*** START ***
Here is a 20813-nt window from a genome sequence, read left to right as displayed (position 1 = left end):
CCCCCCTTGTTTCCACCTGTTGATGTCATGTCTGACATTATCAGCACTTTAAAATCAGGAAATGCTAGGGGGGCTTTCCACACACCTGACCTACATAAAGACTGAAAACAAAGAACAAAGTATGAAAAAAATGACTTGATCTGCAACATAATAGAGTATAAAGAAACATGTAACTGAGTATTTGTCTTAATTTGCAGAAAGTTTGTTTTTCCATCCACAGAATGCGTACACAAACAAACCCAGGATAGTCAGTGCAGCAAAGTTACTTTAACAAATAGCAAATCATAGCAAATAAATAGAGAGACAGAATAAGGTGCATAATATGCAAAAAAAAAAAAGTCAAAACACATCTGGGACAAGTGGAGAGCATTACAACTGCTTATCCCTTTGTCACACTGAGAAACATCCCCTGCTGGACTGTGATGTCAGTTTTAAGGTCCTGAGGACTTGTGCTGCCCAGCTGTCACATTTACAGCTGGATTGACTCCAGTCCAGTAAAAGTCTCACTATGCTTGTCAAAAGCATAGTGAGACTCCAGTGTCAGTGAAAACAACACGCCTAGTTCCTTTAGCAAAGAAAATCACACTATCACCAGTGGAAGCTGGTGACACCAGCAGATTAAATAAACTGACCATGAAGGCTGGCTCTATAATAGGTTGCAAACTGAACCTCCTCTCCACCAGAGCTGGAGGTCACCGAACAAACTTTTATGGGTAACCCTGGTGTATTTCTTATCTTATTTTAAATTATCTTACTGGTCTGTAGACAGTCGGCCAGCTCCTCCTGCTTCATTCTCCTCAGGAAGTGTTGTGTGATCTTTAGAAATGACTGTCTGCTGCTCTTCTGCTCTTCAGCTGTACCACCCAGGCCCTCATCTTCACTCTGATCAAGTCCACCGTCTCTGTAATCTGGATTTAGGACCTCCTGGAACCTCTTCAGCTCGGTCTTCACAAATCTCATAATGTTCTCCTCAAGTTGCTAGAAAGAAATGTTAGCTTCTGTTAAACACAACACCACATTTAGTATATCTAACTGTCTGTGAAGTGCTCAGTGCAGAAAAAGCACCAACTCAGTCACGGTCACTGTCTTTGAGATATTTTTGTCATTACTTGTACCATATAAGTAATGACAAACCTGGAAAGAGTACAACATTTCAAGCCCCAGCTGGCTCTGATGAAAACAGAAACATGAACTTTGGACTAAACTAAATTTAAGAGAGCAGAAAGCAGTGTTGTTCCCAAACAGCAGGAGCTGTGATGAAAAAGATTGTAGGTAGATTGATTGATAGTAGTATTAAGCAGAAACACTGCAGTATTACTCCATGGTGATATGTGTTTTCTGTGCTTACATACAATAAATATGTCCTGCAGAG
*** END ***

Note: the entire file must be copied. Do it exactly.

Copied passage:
Here is a 20813-nt window from a genome sequence, read left to right as displayed (position 1 = left end):
CCCCCCTTGTTTCCACCTGTTGATGTCATGTCTGACATTATCAGCACTTTAAAATCAGGAAATGCTAGGGGGGCTTTCCACACACCTGACCTACATAAAGACTGAAAACAAAGAACAAAGTATGAAAAAAATGACTTGATCTGCAACATAATAGAGTATAAAGAAACATGTAACTGAGTATTTGTCTTAATTTGCAGAAAGTTTGTTTTTCCATCCACAGAATGCGTACACAAACAAACCCAGGATAGTCAGTGCAGCAAAGTTACTTTAACAAATAGCAAATCATAGCAAATAAATAGAGAGACAGAATAAGGTGCATAATATGCAAAAAAAAAAAAGTCAAAACACATCTGGGACAAGTGGAGAGCATTACAACTGCTTATCCCTTTGTCACACTGAGAAACATCCCCTGCTGGACTGTGATGTCAGTTTTAAGGTCCTGAGGACTTGTGCTGCCCAGCTGTCACATTTACAGCTGGATTGACTCCAGTCCAGTAAAAGTCTCACTATGCTTGTCAAAAGCATAGTGAGACTCCAGTGTCAGTGAAAACAACACGCCTAGTTCCTTTAGCAAAGAAAATCACACTATCACCAGTGGAAGCTGGTGACACCAGCAGATTAAATAAACTGACCATGAAGGCTGGCTCTATAATAGGTTGCAAACTGAACCTCCTCTCCACCAGAGCTGGAGGTCACCGAACAAACTTTTATGGGTAACCCTGGTGTATTTCTTATCTTATTTTAAATTATCTTACTGGTCTGTAGACAGTCGGCCAGCTCCTCCTGCTTCATTCTCCTCAGGAAGTGTTGTGTGATCTTTAGAAATGACTGTCTGCTGCTCTTCTGCTCTTCAGCTGTACCACCCAGGCCCTCATCTTCACTCTGATCAAGTCCACCGTCTCTGTAATCTGGATTTAGGACCTCCTGGAACCTCTTCAGCTCGGTCTTCACAAATCTCATAATGTTCTCCTCAAGTTGCTAGAAAGAAATGTTAGCTTCTGTTAAACACAACACCACATTTAGTATATCTAACTGTCTGTGAAGTGCTCAGTGCAGAAAAAGCACCAACTCAGTCACGGTCACTGTCTTTGAGATATTTTTGTCATTACTTGTACCATATAAGTAATGACAAACCTGGAAAGAGTACAACATTTCAAGCCCCAGCTGGCTCTGATGAAAACAGAAACATGAACTTTGGACTAAACTAAATTTAAGAGAGCAGAAAGCAGTGTTGTTCCCAAACAGCAGGAGCTGTGATGAAAAAGATTGTAGGTAGATTGATTGATAGTAGTATTAAGCAGAAACACTGCAGTATTACTCCATGGTGATATGTGTTTTCTGTGCTTACATACAATAAATATGTCCTGCAGAG